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Old 24-02-2019, 11:51   #16
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Join Date: Oct 2007
Location: San Francisco
Boat: N/M 45
Posts: 290
Re: Rigging boom vang

Quote:
Originally Posted by svsonora View Post
I imagine if I go smaller than 30 degrees, the 'downward' force on the boom will be deminished and that I'd be wasting too much force into compressing the boom instead.

Is there a way for me to optimize this angle?
Sure, it's straight forward in a simplified way; it's rather more complicated to account for loads when they aren't on boom centerline such as offset from mast due to gooseneck, offset from boom centerline for vang attachment, clew attachment above boom centerline, boom vertical dimension, angle the boom makes with the mast, etc.

The simplest way to see the effects of vang location is to ignore the effects of gravity (acceleration), keep the boom horizontal, and put the loads into equilibrium - which doesn't exactly reflect reality as a boat is a moving dynamic system. That's where fudge/safety factors come in (often 3x gravity/acceleration is a safety factor for a cruising boat, you might go as low as 1.5-1.2x for a race boat if you don't mind breaking things).

Forces on the boom:
Force vertical (up) at gooseneck (FG)
X1 distance from gooseneck to vang attachment point
Force vertical (up) at clew (FC)
X2 distance from clew to vang attachment point
Force vertical (down) from vang at vang attachment point (FV)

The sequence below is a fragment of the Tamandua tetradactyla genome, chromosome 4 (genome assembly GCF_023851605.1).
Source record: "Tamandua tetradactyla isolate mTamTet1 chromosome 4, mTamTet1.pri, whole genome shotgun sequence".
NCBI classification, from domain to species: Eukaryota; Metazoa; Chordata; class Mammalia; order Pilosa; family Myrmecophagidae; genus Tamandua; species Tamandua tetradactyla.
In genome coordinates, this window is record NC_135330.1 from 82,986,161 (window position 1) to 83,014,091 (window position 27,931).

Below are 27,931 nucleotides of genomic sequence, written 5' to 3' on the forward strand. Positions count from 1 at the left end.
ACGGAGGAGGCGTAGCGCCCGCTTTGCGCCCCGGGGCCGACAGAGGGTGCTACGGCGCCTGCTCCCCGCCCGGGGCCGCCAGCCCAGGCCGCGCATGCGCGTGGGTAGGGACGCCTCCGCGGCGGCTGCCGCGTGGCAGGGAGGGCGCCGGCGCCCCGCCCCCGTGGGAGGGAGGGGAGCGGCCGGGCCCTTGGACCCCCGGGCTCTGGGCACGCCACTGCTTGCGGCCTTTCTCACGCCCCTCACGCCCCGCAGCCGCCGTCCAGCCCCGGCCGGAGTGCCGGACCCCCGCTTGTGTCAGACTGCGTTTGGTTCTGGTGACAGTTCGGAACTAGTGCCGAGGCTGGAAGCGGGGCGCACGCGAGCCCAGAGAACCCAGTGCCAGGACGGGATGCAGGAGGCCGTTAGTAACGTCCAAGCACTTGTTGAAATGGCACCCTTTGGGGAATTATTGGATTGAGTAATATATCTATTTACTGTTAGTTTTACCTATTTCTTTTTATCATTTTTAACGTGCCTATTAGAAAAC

(FG)(X1) = (FC)(X2) -> a balanced lever arm or teeter-totter

FG + FC = FV -> system at equilibrium (no translation up or down)

for a Bristol 30, the numbers I found are:
boom length 156"
P = 29.17', E = 12.91'
I don't know the height of the gooseneck above a possible vang attachment point on the mast, I'll guess 36" - you can measure it and play around with the numbers.

Harken's mainsheet load calculator comes up with 334 pounds mainsheet load at full hoist sailing upwind in 15 knots of wind - this factors in righting moment by letting you set how much breeze you can carry a full mainsail upwind in. We'll go with it, it's a number for purposes of demonstrating the effect of moving the vangsheet attachment around on the boom.

vang attachment point on the boom aft of the gooseneck for a vang angle of 30 degrees at the boom with the boom perpendicular to the mast):

X1 = (36")(sin(60))/sin(30) = 62.4"
X2 = 156" - 62.4" = 93.6"
FC = 334 pounds
(FG)(62.4) = (334)(93.6), FG = 501 pounds
FV = 501 + 334 = 835 pounds vertically down

vang loads using a 45 degree angle attachment to the boom:

X1 = (36")(sin(45))/sin(45) = 36"
X2 = 156" - 36" = 120"
FC = 334 pounds
(FG)(36)=(334)(120), FG = 1113 pounds
FV = 1113 + 334 = 1447 pounds vertically down

What you want to do is try out (calculate) different vang angles to minimize FV and FG while maintaining FC. FV will reach a point where the boom cannot handle the forces (boom will bend), you can also exceed the shear strength of the gooseneck clevis pin - usually the boom breaks first. You'd like to position the vang attachment point to minimize bending while still holding onto the mainsheet loads (this all assumes the mast is strong enough to take these loads at the gooseneck).

To size the vang blocks, an 835 pound force down in a 30-60-90 arrangement requires 1670 pounds along the hypotenuse (vang), multiply by 3 (fudge factor) and you're looking at a block & tackle setup that can handle a 5010 pound load before breaking.

I believe I did the math right, if there's an error up there please let me know.

- rob
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Old 24-02-2019, 21:43   #17
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Re: Rigging boom vang

Thank you Rob.
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